Social Determinants and Its Effect on the Development of Diabetes

Student Classification


Faculty Mentor

Dr. Kelsie Bernot



Document Type


Publication Date

Fall 2019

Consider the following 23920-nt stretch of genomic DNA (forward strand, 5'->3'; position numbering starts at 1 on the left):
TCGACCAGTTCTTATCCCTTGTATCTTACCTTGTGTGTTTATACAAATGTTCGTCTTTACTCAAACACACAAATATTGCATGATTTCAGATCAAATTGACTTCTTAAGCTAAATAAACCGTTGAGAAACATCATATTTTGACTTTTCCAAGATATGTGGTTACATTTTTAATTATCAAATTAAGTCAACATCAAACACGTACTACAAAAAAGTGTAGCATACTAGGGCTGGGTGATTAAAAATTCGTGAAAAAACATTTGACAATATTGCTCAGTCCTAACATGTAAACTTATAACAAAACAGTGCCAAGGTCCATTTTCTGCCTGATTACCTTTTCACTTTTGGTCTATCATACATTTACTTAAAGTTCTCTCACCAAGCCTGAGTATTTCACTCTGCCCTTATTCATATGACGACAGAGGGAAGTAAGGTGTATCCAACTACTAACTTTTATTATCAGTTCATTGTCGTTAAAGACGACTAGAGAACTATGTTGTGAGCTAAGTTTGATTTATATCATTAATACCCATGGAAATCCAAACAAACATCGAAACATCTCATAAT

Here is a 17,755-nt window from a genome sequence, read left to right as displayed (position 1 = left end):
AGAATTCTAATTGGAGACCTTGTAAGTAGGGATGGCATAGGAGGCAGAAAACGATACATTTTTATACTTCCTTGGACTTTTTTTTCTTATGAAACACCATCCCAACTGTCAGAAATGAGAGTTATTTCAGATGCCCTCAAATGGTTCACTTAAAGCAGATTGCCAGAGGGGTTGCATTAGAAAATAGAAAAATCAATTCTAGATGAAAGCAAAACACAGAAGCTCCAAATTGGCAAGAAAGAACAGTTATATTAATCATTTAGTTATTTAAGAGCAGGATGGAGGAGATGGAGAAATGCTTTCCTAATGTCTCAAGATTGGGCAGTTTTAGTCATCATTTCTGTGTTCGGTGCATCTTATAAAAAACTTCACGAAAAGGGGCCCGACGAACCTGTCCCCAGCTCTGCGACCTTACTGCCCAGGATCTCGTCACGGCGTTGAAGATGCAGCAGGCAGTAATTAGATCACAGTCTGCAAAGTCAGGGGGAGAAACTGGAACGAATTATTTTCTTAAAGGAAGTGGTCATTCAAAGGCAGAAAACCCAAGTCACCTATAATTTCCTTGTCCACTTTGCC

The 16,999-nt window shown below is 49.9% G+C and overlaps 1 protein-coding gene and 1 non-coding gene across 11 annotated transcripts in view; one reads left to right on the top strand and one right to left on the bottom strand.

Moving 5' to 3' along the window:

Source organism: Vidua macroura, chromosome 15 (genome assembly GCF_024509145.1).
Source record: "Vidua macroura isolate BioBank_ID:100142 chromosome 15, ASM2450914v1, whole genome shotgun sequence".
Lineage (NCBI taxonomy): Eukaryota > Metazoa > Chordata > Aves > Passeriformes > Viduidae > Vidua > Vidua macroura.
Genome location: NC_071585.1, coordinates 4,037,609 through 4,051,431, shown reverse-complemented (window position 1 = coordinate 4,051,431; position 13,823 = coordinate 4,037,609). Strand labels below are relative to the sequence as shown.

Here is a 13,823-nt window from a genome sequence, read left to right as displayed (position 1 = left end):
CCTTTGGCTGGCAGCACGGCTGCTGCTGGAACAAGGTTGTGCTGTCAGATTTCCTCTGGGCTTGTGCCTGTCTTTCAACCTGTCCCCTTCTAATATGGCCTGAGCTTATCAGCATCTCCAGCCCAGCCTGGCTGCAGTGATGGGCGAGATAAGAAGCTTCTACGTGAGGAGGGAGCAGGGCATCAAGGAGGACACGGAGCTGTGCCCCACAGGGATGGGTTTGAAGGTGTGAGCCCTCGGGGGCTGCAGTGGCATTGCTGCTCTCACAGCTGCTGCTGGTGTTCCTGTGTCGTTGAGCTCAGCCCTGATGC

Social determinants of health are social and economic conditions that impact individual health status. The socioeconomic status of a person is the determinant factor in which this individual is able to afford food, housing, transportation, health care, etc. Those who have a lower status are more likely to have a lower life expectancy, lower self-reported health as well as more chronic illness. The lack of transportation in relation to diabetes was studied. To conduct this study, low income areas in Greensboro, North Carolina were targeted. During community events such as mobile market or community picnics, surveys were given out to the residents in these specific low-income areas (n=68). Within the targeted communities there were 22 (32.3%) households with diabetes and 12 (26.1%) residents that experienced lack of transportation. Chi-squared analysis suggests that lack of transportation and diabetes are independent, being that the asymptotic significance exceeded the p-value 0.05. Although there was no relationship discovered, individually, these two issues are still potential intervention points in our community. In fact, one outcome of our research is that the apartment complex owner has requested replacement of a bench at a bus stop that had previously been removed, thus making it easier for individuals who have difficulty standing for long periods to obtain transportation. Looking at other social determinants such as food or housing security and their impact on diabetes could be our future direction.

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